Clove hitching climber in the middle of the rope


Original Post
BJ Null · · Unknown Hometown · Joined Jul 2007 · Points: 305

On multi-pitch climbs with 3 climbers, is it safe to tie in the middle climber with a clove hitch?

Karsten Duncan · · Sacramento, CA · Joined Jan 2006 · Points: 2,550

Yes, clove hitch would work but why not do an 8 on a bight?

Seth Jones · · New Lenox, IL · Joined Feb 2015 · Points: 25

Alpine butterfly works too.

Chris Owen · · Big Bear Lake · Joined Jan 2002 · Points: 10,096
chris magness · · Unknown Hometown · Joined Oct 2010 · Points: 590

This is called a cow's tail and a figure eight or clove hitch aren't the best options here.

A an alpine butterfly or overhand on a bight are better. I prefer an overhand because most climbers are familiar with this, most are not familiar with the butterfly. You can use a clove hitch or slip knot after you've tied the overhand to keep the tie-in caribiner from flipping.

If you are cragging and will not have need to untie from the rope, girth hitching with an overhand on a bight is also good option and better than the alpine girth hitch as it is hard knot, not a hitch. Tie an overhand on a long bight. Pass it through the 2 tie in points on the harness, over the head, under the feet. Slide the knot up to shorten the bight. One key benefit here is the elimination of the tie-in caribiner.

Carla R · · San Jose, CA · Joined Mar 2016 · Points: 110

Another vote for the alpine butterfly.

Joe Garibay · · Ventura, Ca · Joined Apr 2014 · Points: 80

I say get familiar with the alpine butterfly as well.

J.Kruse · · Las Cruces, NM · Joined Jul 2011 · Points: 95
alpine butterfly

this is the knot you are looking for.
Muscrat · · Unknown Hometown · Joined Oct 2011 · Points: 3,610
Chris Owen wrote:Alpine girth hitch
This. Easily adjusted, easy escape, fool proof (well....) and safe.
John Barritt · · OKC · Joined Oct 2016 · Points: 1,053

Bring a second rope, it get's pretty "busy" with three at a belay. Chopping a route up into such small bites is a pain too. Assuming there's good stances and room for three every 70' or so.

With two lines you can move three climbers up the wall and can double your rappel length if that's how you are getting back down. JB

Nick Drake · · Newcastle, WA · Joined Jan 2015 · Points: 478
Chris Owen wrote:Alpine girth hitch
I use this when shortening the rope for simul climbing, fast and foolproof in that application.

If you're going to tie in with a knot on a bite and use a biner to attach to the belay loop don't think that a screwgate is foolproof. I've seen gates spin open on glaciers more than once.
doug rouse · · Denver, CO. · Joined Apr 2008 · Points: 660

Butterfly knot

rgold · · Poughkeepsie, NY · Joined Feb 2008 · Points: 525

I'm a big fan of the clove hitch as an anchoring knot, but I wouldn't use it to tie in a climber. The reason is that the clove hitch might not behave well under the many varied rope motions that would be typical of a tie-in situation. The climber would have to continually check it to make sure it was fully tightened, because if it loosened at all, it could ride over the gate of the attaching carabiner, and even if that carabiner is a locker there would be a potential for failure.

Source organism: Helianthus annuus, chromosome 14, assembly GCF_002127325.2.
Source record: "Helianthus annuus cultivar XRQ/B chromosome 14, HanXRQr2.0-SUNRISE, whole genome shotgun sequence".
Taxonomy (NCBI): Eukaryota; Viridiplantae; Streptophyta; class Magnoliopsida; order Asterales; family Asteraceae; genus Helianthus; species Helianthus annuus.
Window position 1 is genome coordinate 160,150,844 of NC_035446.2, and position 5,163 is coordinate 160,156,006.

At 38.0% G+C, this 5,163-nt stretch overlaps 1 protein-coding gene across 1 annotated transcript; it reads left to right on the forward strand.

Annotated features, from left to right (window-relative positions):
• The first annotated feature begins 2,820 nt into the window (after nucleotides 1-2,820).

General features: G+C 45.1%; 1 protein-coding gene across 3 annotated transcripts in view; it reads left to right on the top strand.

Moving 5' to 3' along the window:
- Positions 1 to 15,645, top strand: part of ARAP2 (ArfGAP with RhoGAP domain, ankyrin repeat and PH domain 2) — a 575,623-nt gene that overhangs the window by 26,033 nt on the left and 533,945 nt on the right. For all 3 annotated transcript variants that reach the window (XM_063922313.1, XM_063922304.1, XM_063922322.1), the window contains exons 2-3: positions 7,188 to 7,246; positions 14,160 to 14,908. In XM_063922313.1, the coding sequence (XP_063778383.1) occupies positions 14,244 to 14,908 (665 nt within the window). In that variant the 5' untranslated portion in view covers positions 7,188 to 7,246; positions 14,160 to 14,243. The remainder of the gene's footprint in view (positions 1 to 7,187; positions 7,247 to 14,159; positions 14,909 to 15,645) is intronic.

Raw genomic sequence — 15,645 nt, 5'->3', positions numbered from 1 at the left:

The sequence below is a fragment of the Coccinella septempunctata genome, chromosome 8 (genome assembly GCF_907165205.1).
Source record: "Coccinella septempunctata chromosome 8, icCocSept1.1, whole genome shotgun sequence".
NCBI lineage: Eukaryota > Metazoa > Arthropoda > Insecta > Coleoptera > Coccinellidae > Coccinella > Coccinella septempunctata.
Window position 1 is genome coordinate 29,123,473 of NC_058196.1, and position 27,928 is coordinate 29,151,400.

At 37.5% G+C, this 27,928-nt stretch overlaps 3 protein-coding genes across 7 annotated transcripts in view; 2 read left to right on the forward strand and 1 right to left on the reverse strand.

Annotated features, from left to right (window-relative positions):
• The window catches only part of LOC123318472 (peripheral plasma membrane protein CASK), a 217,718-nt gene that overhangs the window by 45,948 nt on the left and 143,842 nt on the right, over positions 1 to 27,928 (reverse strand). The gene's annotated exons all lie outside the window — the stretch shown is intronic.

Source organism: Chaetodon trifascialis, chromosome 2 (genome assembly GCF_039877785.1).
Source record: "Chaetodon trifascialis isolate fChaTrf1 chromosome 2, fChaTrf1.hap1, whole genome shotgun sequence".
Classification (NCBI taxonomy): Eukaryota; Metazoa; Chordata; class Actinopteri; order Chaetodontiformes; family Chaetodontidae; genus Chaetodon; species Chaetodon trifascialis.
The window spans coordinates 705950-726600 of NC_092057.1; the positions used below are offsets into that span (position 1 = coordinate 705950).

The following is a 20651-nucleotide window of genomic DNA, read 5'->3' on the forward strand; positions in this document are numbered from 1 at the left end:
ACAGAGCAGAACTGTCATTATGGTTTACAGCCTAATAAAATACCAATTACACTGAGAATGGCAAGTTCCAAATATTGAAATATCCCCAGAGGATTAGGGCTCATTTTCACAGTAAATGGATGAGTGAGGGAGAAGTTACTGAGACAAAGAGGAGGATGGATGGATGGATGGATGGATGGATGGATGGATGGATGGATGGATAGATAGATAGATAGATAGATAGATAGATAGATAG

Stick to the usual methods, either an alpine butterfly with one or two lockers or the step-through girth hitch.

BJ Null · · Unknown Hometown · Joined Jul 2007 · Points: 305

Thanks guys, I like both of those options. The alpine girth is a neat trick if you are out of lockers.

Thanks!

matt c. · · Unknown Hometown · Joined Nov 2009 · Points: 155

Has anyone on here fallen on the Alpine girth hitch? Does it slid?

Marty C · · Unknown Hometown · Joined Aug 2008 · Points: 70

An inline figure 8 is a good knot to know for various anchor and or hauling scenarios.

However, its use as a mid line tie in is not a good choice.

It takes a load in only one direction; if it is loaded in the opposite direction the knot reverts to a slip knot. Not something you would want as a tie in knot.

Marty C · · Unknown Hometown · Joined Aug 2008 · Points: 70

Matt C - if you have any concerns that the alpine girth hitch might slip, you can use a bowline on a bight instead.

It is tied in a similar fashion to the alpine girth hitch in that the last step in tying the knot, you need to pass the bight over your body to complete the knot.

Tie the bowline with a double strand through your harness tie in points and after "the rabbit comes up out of the hole" pass the bight over your head to complete the knot.

Brian L. · · Unknown Hometown · Joined Feb 2016 · Points: 90
Marty C wrote:An inline figure 8 is a good knot to know for various anchor and or hauling scenarios. However, its use as a mid line tie in is not a good choice. It takes a load in only one direction; if it is loaded in the opposite direction the knot reverts to a slip knot. Not something you would want as a tie in knot.
Are you confusing a figure 8 on a bight for the inline figure 8 (which is directional, as you pointed out)? I didn't see anyone mention the inline figure 8 before your post.
Marty C · · Unknown Hometown · Joined Aug 2008 · Points: 70

Brain - there was a post and video suggesting that you could use an inline 8 to tie into the middle of the rope.

After I pointed out that this was a less than ideal solution, the post/video was deleted by its author.

Brian L. · · Unknown Hometown · Joined Feb 2016 · Points: 90

Ah, thanks. I was trying to figure out where that came from.

Thread ninja strikes again!

AaronJ · · Japan · Joined Dec 2013 · Points: 178

I personally usually use the alpine butterfly knot in situations like this, because I think it's neat, but is there any reason that it is preferable over a figure eight on a bight, which is more familiar to more climbers?

Guideline #1: Don't be a jerk.

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